These three books should take you a year to read properly. Read no more than a half chapter a day, tops, then meditate on what you read.
By that, I mean read the paragraph, then do not move or think. Just let the words settle and watch the reaction on your consciousness.
It is not necessary to try to understand the words at all.
It is not you who is listening to the words anyway. It is consciousness, as expressed and manifested through you, who is being talked to by consciousness. Consciousness is talking to itself. Just sit back and let consciousness do the work. Your only work, so-to-speak, is to get the book (or read online), and read it in a dedicated fashion everyday, and watch what the words and meaning do to you—who you really are, not the personal you.
Robert Powell has also published several edited Nisargadatta books. The only one I recommend is The Ultimate Medicine, published by Blue Dove Press. This book took me four months to read. I recommend reading only one other by him, The Nectar of the Lord’s Feet, published by Element Books.
The most famous Nisargadatta book is I AM THAT by Maurice Frydman. I highly recommend this book even though it appears self contradictory as he speaks to students of very differing levels of understanding. Yet, it is excellent, second only to Jean Dunn’s superior volumes.
Of course, there is Ramesh Balsekar, who is the best-known and most prolific of Nisargadatta's students. It was his Pointers From Nisargadatta, which liberated me from Zen as well as my treading water with Muktananda. Reading it was a mind-smashing experience and I do recommend it, but with only one thumb up. I was astounded that six weeks after I finished the book and wanted to know more, that Ramesh came to town and I was able to attend a week long retreat with him. I repeated a second retreat a year later and I got to know him fairly well, especially as we corresponded somewhat after each retreat.
The problem with Ramesh’s books is that there is too much Ramesh and too little Nisargadatta. He has spun off in his own cosmic direction, which is far too cerebral for me as opposed to Maharaj’s earthy boldness. Ramesh’s prose is grossly overweight and stilted. There is a heavy emphasis on Ramesh’s interpretation of Maharaj and of Ramesh’s own understanding, which I find more conventional than Maharaj. However, he has written so many books, you might try some of his more recent ones to see if he has lightened up. When I met Balsekar, he told me that Nisargadaata said he would write four books. Apparently he was not listening because he is at about a dozen or more now.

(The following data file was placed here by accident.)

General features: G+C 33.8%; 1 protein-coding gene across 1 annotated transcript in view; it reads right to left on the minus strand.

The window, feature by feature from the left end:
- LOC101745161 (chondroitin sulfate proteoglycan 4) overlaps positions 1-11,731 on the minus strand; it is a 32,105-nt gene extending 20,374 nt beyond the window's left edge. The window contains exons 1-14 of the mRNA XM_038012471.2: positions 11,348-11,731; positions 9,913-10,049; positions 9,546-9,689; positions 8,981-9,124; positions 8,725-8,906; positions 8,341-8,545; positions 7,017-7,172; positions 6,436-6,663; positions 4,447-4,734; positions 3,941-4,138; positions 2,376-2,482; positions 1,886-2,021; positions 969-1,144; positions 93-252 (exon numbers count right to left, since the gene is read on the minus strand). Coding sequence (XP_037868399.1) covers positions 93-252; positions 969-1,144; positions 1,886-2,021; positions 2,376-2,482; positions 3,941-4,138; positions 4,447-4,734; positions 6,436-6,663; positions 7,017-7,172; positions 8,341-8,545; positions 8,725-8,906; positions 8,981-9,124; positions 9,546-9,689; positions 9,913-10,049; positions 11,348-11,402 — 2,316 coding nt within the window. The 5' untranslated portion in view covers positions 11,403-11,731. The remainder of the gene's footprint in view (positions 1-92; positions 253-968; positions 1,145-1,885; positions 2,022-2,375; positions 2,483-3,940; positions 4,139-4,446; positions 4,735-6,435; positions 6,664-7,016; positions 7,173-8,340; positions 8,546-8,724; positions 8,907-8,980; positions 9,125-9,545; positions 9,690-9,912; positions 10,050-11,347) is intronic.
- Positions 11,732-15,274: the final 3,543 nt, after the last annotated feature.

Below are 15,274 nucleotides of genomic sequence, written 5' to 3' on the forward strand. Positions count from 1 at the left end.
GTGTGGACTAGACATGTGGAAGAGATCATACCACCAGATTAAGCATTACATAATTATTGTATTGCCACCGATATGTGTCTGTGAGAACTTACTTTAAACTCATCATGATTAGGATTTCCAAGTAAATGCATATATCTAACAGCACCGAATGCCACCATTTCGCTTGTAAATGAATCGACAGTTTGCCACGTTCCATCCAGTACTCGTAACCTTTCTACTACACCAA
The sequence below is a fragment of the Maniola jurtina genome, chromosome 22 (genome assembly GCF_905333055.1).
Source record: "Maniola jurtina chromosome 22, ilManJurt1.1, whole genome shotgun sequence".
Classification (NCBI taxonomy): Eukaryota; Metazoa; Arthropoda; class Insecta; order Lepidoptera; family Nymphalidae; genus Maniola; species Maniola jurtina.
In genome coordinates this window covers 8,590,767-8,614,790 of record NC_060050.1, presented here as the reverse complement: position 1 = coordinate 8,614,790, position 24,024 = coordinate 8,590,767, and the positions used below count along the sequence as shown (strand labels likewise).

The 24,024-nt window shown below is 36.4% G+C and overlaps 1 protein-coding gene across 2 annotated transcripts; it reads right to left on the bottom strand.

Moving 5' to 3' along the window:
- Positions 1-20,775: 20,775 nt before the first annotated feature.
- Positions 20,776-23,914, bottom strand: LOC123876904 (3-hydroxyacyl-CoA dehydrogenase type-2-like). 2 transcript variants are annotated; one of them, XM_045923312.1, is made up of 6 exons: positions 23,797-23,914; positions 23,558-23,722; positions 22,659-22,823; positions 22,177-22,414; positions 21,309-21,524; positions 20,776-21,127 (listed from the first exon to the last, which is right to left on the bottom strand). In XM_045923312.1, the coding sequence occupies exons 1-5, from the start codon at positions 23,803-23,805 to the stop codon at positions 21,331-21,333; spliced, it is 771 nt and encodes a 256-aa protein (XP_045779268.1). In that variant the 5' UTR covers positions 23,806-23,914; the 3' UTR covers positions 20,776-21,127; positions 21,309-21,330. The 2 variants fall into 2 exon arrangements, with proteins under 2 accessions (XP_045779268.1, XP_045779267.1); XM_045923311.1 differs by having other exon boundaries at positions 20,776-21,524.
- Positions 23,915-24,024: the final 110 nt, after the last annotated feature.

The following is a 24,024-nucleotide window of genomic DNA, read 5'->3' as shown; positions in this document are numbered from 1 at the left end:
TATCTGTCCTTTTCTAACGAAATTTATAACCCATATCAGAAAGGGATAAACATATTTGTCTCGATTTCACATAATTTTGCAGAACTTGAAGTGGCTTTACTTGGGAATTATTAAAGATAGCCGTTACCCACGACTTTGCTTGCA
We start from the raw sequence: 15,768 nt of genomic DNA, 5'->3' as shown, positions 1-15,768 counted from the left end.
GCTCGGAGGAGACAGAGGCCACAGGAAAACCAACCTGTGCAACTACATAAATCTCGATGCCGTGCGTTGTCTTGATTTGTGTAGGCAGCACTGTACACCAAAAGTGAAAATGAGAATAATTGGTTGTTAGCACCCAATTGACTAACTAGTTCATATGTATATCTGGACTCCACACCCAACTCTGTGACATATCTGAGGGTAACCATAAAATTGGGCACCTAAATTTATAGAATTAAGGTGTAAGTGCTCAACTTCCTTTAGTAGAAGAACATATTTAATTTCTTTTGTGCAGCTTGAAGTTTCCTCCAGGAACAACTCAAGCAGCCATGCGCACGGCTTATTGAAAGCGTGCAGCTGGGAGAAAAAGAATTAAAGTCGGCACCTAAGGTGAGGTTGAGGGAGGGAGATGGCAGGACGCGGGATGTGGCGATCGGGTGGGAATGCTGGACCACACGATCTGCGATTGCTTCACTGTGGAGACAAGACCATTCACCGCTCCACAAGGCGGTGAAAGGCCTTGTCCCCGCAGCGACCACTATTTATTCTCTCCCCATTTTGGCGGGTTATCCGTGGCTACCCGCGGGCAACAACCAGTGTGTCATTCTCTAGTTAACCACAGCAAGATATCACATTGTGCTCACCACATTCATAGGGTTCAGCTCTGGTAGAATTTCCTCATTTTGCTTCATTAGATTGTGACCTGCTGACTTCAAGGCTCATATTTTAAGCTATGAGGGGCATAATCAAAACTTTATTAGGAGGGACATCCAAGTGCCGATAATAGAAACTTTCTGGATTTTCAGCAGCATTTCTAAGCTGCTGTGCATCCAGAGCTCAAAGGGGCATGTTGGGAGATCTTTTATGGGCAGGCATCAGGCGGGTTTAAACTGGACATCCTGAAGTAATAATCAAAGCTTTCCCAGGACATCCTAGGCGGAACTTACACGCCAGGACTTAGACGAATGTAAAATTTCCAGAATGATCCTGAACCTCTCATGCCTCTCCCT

Also, I found Ramesh often rude, not unlike Nisargadatta, and insulting. Robert, who briefly spent time with Maharaj, and may have known Ramesh from that time, joked that Ramesh was paying back the world for all of the psychological beatings Maharaj gave him.
When it comes to books about Ramana Maharshi, they are an acquired taste. They are so culturally Indian, it is difficult to separate the wheat from the chaff.
If forced to recommend a few other books about Ramana Maharshi, I would recommend Osborne’s The Collected Works of Sri Ramana Maharshi which has been heavily edited by Ganeshan at Raman Ashram. Osborne, who wrote the original, really did not penetrate Ramana's teachings deeply.
The Ashtavakra Gita, the Ribhu Gita, and the Avadhuta Gita were among Ramana's favorites and I believe the Ribhu Gita was read everyday in the Ashram while he was alive. Ramana recommended reading Chapter 26. The Ribhu Gita is available in edited versions, also available from AHAM, but the fullest and most accurate presentation is by Master Nome at the Society for the Abidance in Truth (SAT) in Santa Cruz, CA.
I also recommend you read The Heart Sutra. The Heart Sutra and Diamond Sutra are the keystones to Zen.